"Our show is a period piece, but those forces [of hatred] are not historical," said Simpson, standing next to Waithe, Murphy, and cast members like Ricky Martin and Judith Light. "They’re here. They’re with us. And we must resist."
In another queer moment, bisexual singer and A Star Is Born actress Lady Gaga shared a Golden Globe for Best Original Song, Motion Picture for "Shallow."
A Star Is Born — Bradley Cooper's latest iteration of the diva-driven musical — ultimately lost in the category of Best Motion Picture - Drama, disappointing many Gaga fans. But it lost to Bohemian Rhapsody, the blockbuster biopic of late bisexual Queen frontman Freddie Mercury. The spirit of Mercury was very much alive in the acceptance speech of producer Graham King. "Thank you for showing us the power of embracing your true self," he said. "This one's for you."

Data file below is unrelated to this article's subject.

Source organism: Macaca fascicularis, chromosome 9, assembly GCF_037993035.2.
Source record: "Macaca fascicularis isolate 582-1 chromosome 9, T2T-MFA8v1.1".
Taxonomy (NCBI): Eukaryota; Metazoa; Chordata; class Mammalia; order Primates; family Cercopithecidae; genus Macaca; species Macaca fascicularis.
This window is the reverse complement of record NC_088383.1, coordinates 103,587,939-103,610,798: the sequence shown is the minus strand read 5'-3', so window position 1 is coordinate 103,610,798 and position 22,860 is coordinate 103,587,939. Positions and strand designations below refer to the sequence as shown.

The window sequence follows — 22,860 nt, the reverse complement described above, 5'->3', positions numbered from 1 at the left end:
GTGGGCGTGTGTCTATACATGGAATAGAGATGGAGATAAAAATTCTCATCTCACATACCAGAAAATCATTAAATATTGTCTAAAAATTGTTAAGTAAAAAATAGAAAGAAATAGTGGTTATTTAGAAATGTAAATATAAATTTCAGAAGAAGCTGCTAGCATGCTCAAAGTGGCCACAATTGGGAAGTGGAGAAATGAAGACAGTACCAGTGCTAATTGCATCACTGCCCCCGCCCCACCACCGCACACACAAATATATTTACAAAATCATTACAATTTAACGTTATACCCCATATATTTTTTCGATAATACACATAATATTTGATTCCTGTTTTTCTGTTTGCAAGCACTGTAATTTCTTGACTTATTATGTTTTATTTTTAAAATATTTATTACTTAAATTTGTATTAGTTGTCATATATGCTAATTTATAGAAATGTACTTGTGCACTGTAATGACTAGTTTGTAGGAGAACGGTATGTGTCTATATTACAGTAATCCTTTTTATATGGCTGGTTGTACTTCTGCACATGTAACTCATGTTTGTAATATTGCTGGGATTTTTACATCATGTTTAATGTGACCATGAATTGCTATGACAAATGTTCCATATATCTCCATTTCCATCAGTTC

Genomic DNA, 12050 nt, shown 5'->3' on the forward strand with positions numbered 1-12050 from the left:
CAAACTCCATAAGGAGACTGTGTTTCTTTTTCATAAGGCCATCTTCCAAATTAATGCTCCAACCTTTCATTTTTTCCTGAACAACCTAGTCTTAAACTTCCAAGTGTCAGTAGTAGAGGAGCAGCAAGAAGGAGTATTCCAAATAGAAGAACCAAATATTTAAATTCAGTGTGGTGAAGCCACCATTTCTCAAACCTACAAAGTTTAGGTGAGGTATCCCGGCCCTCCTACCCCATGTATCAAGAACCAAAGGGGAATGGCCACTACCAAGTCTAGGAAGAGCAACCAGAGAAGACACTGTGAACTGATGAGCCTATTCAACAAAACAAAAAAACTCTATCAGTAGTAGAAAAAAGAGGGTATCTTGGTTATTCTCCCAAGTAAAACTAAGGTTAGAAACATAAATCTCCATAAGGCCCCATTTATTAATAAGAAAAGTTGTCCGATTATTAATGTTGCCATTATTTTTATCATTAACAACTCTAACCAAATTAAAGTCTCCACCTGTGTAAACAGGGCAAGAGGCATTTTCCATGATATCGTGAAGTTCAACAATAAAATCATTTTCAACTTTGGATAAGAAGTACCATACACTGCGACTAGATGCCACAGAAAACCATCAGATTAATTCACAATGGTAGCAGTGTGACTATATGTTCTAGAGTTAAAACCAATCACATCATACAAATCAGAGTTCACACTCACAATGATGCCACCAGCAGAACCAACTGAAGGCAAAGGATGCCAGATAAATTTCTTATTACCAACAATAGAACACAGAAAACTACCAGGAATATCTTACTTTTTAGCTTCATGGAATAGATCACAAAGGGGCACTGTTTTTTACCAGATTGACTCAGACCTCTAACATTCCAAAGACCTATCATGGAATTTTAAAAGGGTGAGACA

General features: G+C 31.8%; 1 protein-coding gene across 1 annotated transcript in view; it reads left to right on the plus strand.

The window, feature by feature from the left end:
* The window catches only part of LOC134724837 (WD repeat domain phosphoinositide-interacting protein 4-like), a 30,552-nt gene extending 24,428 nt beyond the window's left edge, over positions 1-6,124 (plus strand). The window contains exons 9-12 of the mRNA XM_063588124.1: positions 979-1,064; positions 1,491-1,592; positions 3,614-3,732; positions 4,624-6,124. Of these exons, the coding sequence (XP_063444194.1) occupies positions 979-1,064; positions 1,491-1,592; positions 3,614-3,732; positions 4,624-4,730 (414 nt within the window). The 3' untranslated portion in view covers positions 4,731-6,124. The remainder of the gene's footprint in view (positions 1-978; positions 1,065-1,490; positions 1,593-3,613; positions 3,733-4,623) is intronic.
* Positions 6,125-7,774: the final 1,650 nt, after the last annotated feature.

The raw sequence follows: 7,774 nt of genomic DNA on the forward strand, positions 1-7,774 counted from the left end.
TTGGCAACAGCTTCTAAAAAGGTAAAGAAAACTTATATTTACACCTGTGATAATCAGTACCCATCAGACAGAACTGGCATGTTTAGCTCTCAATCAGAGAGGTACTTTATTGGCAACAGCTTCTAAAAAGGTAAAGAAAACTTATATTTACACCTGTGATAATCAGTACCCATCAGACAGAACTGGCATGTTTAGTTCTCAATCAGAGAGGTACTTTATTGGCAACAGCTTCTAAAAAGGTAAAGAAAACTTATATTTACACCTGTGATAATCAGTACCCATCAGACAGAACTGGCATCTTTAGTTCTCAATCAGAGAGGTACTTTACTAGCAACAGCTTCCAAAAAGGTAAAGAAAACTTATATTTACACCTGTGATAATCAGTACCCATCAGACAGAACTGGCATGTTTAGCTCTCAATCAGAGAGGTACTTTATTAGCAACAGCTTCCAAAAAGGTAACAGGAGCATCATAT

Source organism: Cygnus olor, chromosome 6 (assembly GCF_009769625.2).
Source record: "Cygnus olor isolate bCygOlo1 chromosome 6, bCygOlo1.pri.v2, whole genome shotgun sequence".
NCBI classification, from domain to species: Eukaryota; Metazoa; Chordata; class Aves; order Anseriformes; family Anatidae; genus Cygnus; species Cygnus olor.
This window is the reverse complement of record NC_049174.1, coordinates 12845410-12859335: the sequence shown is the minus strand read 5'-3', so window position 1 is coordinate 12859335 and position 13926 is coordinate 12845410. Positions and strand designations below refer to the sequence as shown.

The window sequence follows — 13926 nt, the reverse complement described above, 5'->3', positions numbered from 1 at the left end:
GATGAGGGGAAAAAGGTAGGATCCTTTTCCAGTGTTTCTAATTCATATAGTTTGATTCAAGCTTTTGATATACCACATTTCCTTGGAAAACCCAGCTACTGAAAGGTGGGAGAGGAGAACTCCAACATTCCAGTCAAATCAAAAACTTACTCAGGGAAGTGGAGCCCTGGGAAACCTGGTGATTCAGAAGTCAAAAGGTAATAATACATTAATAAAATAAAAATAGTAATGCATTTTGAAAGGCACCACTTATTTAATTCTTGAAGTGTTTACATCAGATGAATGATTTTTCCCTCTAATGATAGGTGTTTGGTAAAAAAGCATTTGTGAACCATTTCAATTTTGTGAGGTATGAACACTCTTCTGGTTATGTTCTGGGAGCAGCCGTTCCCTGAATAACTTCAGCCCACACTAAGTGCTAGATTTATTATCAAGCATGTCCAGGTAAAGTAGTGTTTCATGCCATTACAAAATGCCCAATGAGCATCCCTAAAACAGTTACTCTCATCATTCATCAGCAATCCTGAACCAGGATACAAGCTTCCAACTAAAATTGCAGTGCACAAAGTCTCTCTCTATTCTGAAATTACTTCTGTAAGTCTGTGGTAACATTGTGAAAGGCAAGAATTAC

Rami Malek, The Advocate's current cover man, also took home Best Performance by an Actor in a Motion Picture - Drama for his portrayal of Mercury. In his speech, Malek thanked Mercury "for giving me the joy of a lifetime. I love you, you beautiful man. This is for and because of you, gorgeous!"
It should also be noted that the Golden Globes, in a history-making move, awarded its other Best Picture category, for Musical or Comedy, to another queer biopic: Green Book, which also took home Best Supporting Actor for Mahershala Ali and Best Screenplay. Ali portrays jazz pianist Don Shirley. Shirley never came out in his lifetime. But the film depicts a real-life incident in which the musician just barely escaped being arrested for a same-sex encounter at a YMCA.